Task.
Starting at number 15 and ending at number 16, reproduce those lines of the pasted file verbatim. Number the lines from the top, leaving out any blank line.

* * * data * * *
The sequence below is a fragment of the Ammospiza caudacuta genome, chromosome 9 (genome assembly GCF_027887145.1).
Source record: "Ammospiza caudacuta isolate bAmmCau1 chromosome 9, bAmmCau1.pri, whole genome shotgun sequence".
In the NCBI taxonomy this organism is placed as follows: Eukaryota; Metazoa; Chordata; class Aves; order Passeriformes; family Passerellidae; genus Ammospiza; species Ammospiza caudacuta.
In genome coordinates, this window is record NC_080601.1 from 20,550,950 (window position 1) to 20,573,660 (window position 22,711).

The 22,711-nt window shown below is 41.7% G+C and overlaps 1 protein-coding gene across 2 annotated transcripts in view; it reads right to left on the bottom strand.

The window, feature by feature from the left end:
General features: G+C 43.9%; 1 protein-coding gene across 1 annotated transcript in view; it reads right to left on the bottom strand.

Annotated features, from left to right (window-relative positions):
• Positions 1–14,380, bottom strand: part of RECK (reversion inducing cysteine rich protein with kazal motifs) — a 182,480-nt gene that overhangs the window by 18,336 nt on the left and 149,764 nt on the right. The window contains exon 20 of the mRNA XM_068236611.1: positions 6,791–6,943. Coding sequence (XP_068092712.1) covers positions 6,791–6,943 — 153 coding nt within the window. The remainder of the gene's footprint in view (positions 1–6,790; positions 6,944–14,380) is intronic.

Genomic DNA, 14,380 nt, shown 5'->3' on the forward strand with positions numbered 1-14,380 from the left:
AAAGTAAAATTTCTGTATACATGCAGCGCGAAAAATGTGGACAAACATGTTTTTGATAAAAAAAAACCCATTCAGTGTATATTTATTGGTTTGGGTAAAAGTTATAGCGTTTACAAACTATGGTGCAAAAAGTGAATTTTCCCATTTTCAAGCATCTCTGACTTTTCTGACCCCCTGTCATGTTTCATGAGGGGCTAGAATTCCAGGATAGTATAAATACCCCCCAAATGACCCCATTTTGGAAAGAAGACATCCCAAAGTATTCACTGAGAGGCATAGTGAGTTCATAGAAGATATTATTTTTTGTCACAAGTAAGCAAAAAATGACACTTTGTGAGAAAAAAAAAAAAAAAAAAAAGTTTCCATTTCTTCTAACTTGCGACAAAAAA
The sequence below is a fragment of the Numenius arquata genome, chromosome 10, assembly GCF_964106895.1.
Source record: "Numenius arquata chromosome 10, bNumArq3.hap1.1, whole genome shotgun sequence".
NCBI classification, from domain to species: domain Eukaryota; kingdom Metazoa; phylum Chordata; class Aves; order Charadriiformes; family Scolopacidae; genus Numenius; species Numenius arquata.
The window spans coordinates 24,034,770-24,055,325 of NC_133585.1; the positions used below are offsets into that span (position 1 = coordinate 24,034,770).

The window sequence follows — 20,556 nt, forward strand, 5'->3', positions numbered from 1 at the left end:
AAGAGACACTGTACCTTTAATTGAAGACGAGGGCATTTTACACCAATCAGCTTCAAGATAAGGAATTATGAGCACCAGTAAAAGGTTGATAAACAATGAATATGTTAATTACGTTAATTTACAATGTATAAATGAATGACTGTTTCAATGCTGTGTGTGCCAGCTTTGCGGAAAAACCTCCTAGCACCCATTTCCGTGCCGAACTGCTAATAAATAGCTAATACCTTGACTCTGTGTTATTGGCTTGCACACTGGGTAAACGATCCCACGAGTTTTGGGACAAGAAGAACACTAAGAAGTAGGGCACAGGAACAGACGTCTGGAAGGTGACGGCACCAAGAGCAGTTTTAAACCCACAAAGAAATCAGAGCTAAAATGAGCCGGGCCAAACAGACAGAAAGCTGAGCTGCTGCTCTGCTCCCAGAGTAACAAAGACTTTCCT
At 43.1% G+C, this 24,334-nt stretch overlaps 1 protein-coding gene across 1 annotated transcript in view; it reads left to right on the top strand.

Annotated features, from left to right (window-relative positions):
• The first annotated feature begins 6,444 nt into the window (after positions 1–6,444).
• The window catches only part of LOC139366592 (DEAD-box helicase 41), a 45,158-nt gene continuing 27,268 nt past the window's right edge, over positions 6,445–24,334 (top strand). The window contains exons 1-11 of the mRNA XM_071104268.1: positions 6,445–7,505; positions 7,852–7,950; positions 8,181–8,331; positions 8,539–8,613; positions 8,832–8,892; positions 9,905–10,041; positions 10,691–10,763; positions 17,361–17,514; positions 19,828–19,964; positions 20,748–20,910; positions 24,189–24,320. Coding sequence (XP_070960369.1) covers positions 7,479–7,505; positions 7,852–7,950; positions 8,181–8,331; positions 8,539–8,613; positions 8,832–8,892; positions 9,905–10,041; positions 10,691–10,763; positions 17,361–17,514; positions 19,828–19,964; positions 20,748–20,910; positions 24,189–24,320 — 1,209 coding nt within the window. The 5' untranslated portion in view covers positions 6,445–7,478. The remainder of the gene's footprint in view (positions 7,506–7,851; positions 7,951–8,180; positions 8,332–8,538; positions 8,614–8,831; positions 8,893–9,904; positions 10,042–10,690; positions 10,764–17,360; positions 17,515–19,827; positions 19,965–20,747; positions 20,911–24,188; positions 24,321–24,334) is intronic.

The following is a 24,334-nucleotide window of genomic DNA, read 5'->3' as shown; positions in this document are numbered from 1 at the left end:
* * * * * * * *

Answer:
The window spans coordinates 24,034,770-24,055,325 of NC_133585.1; the positions used below are offsets into that span (position 1 = coordinate 24,034,770).

The window sequence follows — 20,556 nt, forward strand, 5'->3', positions numbered from 1 at the left end: